This morning was a Monday morning like any other. Our walk almost didn't happen, as Shirley and her dog both hate the rain and will cancel in that case, but half an house before I left the house, the skies turned blue and the sun shone, so we set off as usual. 

We were halfway into our walk around the park and were just approaching a curve in the lake, when a familiar face came into view. A portly man of about 70 with grey hair sporting a blue Conservative rosette on his lapel. It was our local MP. He made a beeline for us and greeted us with "Good Morning, Ladies". For 20 minutes, we stood and talked, barely a word about politics. A bit about his dogs, his wife, his hip operation and his time serving in the army in Bosnia. It didn't seem appropriate to discuss politics or the antics in Parliament. It was just three people chatting in the park about this and that, as dog-walkers do. 

At the end of our long chat, he asked me if I would mind taking a photo of him on his phone with the lake in the background, so he could use it on his blog. I obliged, but his face was in shadow, so his face was not clear. I suggested he move a few yards to the right, where there was a sunny patch and retook the photo. He seemed happy with it, we said our goodbyes and parted in opposite directions. Well that encounter certainly took me by surprise and was never in a month of Sundays what I envisaged when I got up this morning. 

08 November 2019

The Continuing Saga

Image result for freezer cartoon pictures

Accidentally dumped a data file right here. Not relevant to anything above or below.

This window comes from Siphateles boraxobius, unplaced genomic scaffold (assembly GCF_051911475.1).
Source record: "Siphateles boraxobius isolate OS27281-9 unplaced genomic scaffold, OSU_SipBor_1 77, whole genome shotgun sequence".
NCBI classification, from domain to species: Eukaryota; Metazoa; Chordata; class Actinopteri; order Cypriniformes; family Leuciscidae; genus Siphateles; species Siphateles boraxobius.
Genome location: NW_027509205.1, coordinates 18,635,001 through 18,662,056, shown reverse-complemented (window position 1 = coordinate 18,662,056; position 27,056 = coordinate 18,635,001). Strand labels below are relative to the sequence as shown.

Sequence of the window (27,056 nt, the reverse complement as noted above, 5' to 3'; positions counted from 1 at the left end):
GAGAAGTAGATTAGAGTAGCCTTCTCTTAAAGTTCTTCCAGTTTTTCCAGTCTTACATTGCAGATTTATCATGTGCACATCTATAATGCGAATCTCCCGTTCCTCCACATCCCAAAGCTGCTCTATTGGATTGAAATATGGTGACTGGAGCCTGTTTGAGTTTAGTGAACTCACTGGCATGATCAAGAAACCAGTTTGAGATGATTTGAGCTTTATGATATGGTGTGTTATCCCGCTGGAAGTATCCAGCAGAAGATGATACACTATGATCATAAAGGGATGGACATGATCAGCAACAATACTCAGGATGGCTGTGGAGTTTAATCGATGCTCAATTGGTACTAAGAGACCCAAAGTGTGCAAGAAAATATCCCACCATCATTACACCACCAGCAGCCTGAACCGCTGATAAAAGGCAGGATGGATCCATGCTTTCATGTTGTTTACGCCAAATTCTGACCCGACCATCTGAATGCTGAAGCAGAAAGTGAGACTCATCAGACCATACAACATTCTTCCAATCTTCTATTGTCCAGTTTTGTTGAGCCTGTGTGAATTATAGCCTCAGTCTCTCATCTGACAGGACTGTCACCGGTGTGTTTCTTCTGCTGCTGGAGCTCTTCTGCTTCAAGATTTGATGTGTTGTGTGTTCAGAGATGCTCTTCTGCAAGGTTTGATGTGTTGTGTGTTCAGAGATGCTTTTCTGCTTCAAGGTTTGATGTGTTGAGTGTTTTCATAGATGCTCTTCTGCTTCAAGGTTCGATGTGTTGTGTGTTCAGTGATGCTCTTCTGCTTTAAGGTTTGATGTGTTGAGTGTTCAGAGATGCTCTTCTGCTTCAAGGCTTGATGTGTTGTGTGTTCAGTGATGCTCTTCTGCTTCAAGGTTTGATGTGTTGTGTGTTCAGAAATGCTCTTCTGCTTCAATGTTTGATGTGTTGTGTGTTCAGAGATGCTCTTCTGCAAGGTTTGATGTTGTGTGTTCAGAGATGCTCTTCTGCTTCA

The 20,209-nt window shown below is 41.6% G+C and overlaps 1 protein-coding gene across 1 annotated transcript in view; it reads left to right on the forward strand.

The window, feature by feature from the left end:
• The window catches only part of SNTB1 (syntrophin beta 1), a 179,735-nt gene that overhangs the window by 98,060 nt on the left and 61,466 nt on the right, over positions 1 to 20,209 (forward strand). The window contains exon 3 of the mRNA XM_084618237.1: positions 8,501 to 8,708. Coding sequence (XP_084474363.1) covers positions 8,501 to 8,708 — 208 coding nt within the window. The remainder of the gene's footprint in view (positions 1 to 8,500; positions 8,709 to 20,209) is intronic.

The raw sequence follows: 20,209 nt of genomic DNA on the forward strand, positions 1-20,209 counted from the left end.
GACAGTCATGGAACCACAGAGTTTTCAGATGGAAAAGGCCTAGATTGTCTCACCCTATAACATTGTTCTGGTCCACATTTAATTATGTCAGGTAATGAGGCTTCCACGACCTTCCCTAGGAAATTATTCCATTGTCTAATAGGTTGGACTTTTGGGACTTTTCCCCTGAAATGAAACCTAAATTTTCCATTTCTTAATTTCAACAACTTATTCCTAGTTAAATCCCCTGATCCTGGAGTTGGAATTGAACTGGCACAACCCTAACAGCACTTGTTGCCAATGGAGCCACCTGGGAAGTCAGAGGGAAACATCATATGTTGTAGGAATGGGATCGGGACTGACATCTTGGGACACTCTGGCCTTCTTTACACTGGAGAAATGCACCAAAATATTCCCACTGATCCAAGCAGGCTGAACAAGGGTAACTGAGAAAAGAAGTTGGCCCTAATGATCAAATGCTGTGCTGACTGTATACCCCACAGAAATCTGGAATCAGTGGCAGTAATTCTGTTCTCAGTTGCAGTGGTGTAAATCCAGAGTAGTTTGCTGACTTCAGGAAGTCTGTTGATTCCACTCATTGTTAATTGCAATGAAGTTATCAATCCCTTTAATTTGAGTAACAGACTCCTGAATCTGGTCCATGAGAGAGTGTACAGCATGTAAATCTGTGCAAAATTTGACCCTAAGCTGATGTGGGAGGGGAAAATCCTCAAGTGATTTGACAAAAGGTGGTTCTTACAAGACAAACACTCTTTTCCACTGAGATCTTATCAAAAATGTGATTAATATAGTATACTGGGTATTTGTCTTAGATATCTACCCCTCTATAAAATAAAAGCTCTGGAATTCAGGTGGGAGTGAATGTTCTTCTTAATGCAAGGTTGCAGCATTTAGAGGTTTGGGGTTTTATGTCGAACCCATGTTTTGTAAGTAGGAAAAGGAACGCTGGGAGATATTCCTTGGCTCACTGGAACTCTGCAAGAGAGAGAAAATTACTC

courtesy of 123rf.com
The continuing saga of the freezer, that is.....

After my experience last week and having made an appointment for an AEG engineer to call back today, I was a little nervous that all would not go smoothly. I was reassured somewhat last night, when I received a  mobile text message to say the engineer would call between 1200 and 1500 today. As I had not been sleeping brilliantly this week, I was pleased that it gave me the chance to have a much needed lie-in this morning. As it was, I woke several times in the night and again at 7am, but turned over and went back to sleep.

I was woken rudely at 7.45am by someone hammering on the front door and ringing the doorbell at the same time. I jumped out of bed half zombie-like and got to the front door to discover an elderly AEG man, toolbag in hand, all ready for the repair. 

"I wasn't expecting you until at least 12 noon", I said bleary-eyed, showing him the text message on my phone.

He proceeded to mumble a very long monologue to the effect that AEG always give him a terrible schedule which basically covers the whole of London, Kent and Surrey. He can be in Twickenham one minute, Ashford, Kent the next call, then North London for the next call and so on. He spends his life travelling one long distance to another with little thought by those who arrange the schedule for how much time is needed, plus of course trying to deal with problem appliances inbetween. He had therefore decided, as his previous call-out was close to mine, he would put the two together and come earlier. He said he was planning to quit before Christmas and find work locally. He was no spring chicken, so I wondered what work he would find. He also  confirmed that the AEG telephone system was bad and even he had trouble getting through to talk to his managers.

He set out about dismantling my freezer to solve the problem - a blocked evaporator drain hole apparently. He also had to rearrange the hosing at the back to allow the water to flow freely from the freezer to the evaporator plate to allow self-defrosting (which my freezer was clearly not doing!) He worked fast, was a little gung-ho, ramming drawers back into the runners and I had to point out that he was about to sever the electrical cable, when pushing the freezer back into position. He was gone in less than an hour, on to his next long drive. I couldn't help feeling sorry for him.

The freezer is now plugged in and I am waiting for it to reach its -18C before I do a big shop to stock it up again. I'm not holding my breath. I'll wait a week or two before I really fill it up. I'm not that confident the problem is solved.......